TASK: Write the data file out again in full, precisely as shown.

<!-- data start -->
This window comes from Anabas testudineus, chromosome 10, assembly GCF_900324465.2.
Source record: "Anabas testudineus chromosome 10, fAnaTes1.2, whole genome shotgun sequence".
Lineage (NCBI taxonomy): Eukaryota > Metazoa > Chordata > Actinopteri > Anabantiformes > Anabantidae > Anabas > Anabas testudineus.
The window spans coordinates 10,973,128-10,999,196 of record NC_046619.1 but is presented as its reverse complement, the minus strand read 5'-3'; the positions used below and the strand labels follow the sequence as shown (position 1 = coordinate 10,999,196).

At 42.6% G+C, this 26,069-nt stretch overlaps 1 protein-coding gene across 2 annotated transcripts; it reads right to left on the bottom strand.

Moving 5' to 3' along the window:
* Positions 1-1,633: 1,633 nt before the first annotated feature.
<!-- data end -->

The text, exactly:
This window comes from Anabas testudineus, chromosome 10, assembly GCF_900324465.2.
Source record: "Anabas testudineus chromosome 10, fAnaTes1.2, whole genome shotgun sequence".
Lineage (NCBI taxonomy): Eukaryota > Metazoa > Chordata > Actinopteri > Anabantiformes > Anabantidae > Anabas > Anabas testudineus.
The window spans coordinates 10,973,128-10,999,196 of record NC_046619.1 but is presented as its reverse complement, the minus strand read 5'-3'; the positions used below and the strand labels follow the sequence as shown (position 1 = coordinate 10,999,196).

At 42.6% G+C, this 26,069-nt stretch overlaps 1 protein-coding gene across 2 annotated transcripts; it reads right to left on the bottom strand.

Moving 5' to 3' along the window:
* Positions 1-1,633: 1,633 nt before the first annotated feature.